"It's idiotic to think that the revolutionaries wanted it [the deadly tragedy at the airport]. They wanted to release the prisoners. They wanted what hundreds of thousands in this country still want: that no-one is tortured – which is why the political prisoners are not tortured here [surely meaning "not to be/shall not"; only they didn't manage to write that out into a proper German sentence] – that land robbery, murder, napalm, bomb terror against Palestinian refugee camps by Israel does not happen. That is also why they have been massacred. Because success would have meant infinitely more identification with them and their revolution – with their »Human attitude«, their courage, their solidarity, as a defeat that can."

This is only partly a truthful explanation. It is of course their own impression management and then again, due to lack of intense communication in part also an attempt to make sense of what happened. With all the revealing tries at justification readily present and visible. Internal communications later revealed that while this pamphlet was widely circulated it seems to be uthored by meinhof alone and met the disapproval of Baader and Ensslin.

The other faction, comprising around 50 activists, continued to call itself the JRA. Fusako Shigenobu led the group and sought to align its actions with those of other international social revolutionary and Palestinian terrorist organizations. She forged particularly close ties with the Popular Front for the Liberation of Palestine (PFLP) and relocated with her followers to its camps in Lebanon.
In May 1972 the PFLP called a summit meeting with the intention of furthering international cooperation between extreme left and Palestinian groups. Representatives at the summit included Abu Iyad and Fuad Shemali of the Black September Organization (BSO), Andreas Baader of the Rote Armee Fraktion (RAF, or Red Army Faction), and Shigenobu of the JRA. Several other terrorist entities also allegedly attended the meeting, including the Provisional Irish Republican Army (PIRA), South American groups, and the Turkish People’s Liberation Army, a forerunner to the current Devrimci Halk Kurtulus Partisi/Cephesi. Three weeks later, in a demonstration of this international solidarity, the JRA carried out its most infamous attack—the attack on Israeli’s Lod Airport, undertaken on behalf of the PFLP.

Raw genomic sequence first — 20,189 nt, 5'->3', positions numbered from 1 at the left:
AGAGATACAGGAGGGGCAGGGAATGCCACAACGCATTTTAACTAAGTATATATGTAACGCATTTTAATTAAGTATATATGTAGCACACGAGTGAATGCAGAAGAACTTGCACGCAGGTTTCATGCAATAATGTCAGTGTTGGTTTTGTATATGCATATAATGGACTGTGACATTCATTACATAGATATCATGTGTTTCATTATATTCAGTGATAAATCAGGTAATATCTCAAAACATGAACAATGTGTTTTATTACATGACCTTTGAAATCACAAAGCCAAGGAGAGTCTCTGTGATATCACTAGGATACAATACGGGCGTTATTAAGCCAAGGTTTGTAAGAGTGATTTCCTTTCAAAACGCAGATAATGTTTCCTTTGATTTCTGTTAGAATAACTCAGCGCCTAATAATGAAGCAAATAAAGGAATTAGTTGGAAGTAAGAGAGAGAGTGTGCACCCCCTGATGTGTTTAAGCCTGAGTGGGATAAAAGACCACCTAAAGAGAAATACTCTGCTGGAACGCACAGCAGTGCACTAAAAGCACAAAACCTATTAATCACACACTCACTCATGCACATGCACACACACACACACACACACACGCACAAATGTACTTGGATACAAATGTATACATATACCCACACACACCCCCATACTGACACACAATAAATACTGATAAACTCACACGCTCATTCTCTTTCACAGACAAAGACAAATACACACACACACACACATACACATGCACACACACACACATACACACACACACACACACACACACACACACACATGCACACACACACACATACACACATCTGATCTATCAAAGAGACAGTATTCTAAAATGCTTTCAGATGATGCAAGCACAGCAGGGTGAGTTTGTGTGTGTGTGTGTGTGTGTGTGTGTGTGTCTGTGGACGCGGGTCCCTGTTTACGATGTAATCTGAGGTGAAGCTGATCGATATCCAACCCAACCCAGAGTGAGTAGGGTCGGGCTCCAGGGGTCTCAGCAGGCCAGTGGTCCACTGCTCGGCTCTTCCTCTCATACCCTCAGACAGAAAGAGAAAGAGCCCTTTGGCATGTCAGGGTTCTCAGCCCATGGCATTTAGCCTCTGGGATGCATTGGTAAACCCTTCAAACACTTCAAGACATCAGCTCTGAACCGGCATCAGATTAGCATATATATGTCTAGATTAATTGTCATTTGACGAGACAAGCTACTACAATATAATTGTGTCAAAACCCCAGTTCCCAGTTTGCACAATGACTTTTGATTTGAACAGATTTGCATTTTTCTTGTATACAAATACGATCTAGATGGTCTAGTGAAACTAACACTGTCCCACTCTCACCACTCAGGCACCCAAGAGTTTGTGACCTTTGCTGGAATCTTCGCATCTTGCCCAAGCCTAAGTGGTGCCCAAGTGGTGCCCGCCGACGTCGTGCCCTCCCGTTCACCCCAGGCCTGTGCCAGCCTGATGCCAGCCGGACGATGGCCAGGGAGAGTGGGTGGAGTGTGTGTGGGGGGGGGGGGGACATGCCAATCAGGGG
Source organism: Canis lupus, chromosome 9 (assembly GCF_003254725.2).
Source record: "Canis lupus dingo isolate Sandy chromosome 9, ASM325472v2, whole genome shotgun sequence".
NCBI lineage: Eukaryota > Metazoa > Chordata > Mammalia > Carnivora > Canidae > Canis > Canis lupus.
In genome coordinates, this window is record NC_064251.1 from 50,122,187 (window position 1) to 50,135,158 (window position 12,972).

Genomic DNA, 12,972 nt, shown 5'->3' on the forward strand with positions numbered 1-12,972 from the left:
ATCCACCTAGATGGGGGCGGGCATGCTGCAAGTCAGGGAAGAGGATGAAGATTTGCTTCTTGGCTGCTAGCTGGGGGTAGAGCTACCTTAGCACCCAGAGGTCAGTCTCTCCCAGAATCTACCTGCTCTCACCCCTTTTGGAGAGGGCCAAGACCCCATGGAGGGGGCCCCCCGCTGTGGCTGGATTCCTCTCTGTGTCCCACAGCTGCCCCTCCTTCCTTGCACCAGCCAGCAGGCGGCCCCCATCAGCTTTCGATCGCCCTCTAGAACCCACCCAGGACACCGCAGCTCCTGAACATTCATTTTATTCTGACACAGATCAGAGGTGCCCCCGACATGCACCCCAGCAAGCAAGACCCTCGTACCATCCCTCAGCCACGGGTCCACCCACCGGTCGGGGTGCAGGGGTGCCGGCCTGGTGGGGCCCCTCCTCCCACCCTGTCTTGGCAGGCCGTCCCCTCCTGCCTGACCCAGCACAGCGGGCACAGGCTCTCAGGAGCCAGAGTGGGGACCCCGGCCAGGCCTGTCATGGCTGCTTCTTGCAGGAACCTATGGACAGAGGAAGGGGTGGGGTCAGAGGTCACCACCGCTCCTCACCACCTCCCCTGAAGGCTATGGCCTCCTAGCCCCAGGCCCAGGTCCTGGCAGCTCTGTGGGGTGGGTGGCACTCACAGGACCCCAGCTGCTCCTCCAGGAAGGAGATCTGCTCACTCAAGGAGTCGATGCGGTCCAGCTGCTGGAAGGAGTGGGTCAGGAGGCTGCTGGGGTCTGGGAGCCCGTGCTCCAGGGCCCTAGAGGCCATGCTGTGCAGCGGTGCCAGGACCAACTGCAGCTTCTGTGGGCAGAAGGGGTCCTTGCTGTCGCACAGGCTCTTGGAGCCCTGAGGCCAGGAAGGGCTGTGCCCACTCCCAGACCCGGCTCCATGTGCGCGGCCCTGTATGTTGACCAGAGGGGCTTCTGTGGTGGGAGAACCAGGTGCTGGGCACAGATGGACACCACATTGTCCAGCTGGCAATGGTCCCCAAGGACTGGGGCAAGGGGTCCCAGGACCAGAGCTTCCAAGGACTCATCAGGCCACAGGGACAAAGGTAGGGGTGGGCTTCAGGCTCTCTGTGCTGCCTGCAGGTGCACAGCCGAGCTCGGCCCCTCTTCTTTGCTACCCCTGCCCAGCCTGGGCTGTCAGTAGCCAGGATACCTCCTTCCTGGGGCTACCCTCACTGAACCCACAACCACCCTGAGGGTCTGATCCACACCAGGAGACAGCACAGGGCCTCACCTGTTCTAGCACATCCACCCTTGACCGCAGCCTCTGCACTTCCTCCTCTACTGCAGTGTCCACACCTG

Richard Warnes: "Japanese Red Army", in Peter Chalk (Ed): "Encyclopedia of Terrorism", Vol 1, ABC-Clio: Santa Barbara, 2013, p 366.

Note that while almost all the West German fascist groups and at least the beginnings of the RAF and other terrorist organisations were products of the Verfassungsschutz the Japanese Red Army operatives were registered as agents also on the payroll of the East German Stasi (WP: Shigenobu, TP-article.).

Just to prove how nicely that all continued, and to give further context on the very tangled webs that were spun at the time:

The "second generation" of the RAF was motivated as one primary concern by the desire to free their comrades of the first generation from prison, as they accused the German state of torturing these "political prisoners" in jail.

The second generation then re-used the international infrastructure that was set up before by Mahler and the German secret polices. Both secret polices, the West-German Verfassungsschutz and the East-German Stasi knew about those desperados, had informants infiltrate them and helped finance, equip and network the organisation with their Near-Eastern "friends".

The most important of these friends was Wadi Haddad (aka Abu Hani), founder of the PFLP, who was expelled from the offical PFLP in 1973.

When the second generation of the RAF planned their "Offensive '77" to press free their comrades they brain stormed with Haddad about what to do and he offered to just hijack a few passenger planes. That was on the agenda already and it was a small step for a man to include a few other names on the list of demands to be made.

Stefan Aust: "Der Baader Meinhof Komplex", Hoffmann und Campe: Hamburg 1985. (You have to use this edition. The author changed it for the worse later. That is one reason why the movie is really bad to begin with.)
Sven Felix Kellerhoff: "Neonazi-Spur beim Olympia-Attentat 1972", Welt, 17.06.2012

Regarding Aust, he writes in the latest edition of his terrible book:

The organizer of the attack was, according to the intelligence of the Israeli secret service, Hassan Salameh, the 'Abu Hassan' who had been training the Baader-Meinhof group in the Jordanian Palestinian camp two years Earlier.

While this author has some undeniable insider knowledge, large parts of the book are journalistic in nature and have to be characterised as the work of an unreliable narrator.

Hyperlinks in quotes are not in the original… If a link in this answer goes to specific Wikipedia entry, be sure to compare all the articles in all the languages you can read to get a glimpse of how much misinformation and desinformation goes around.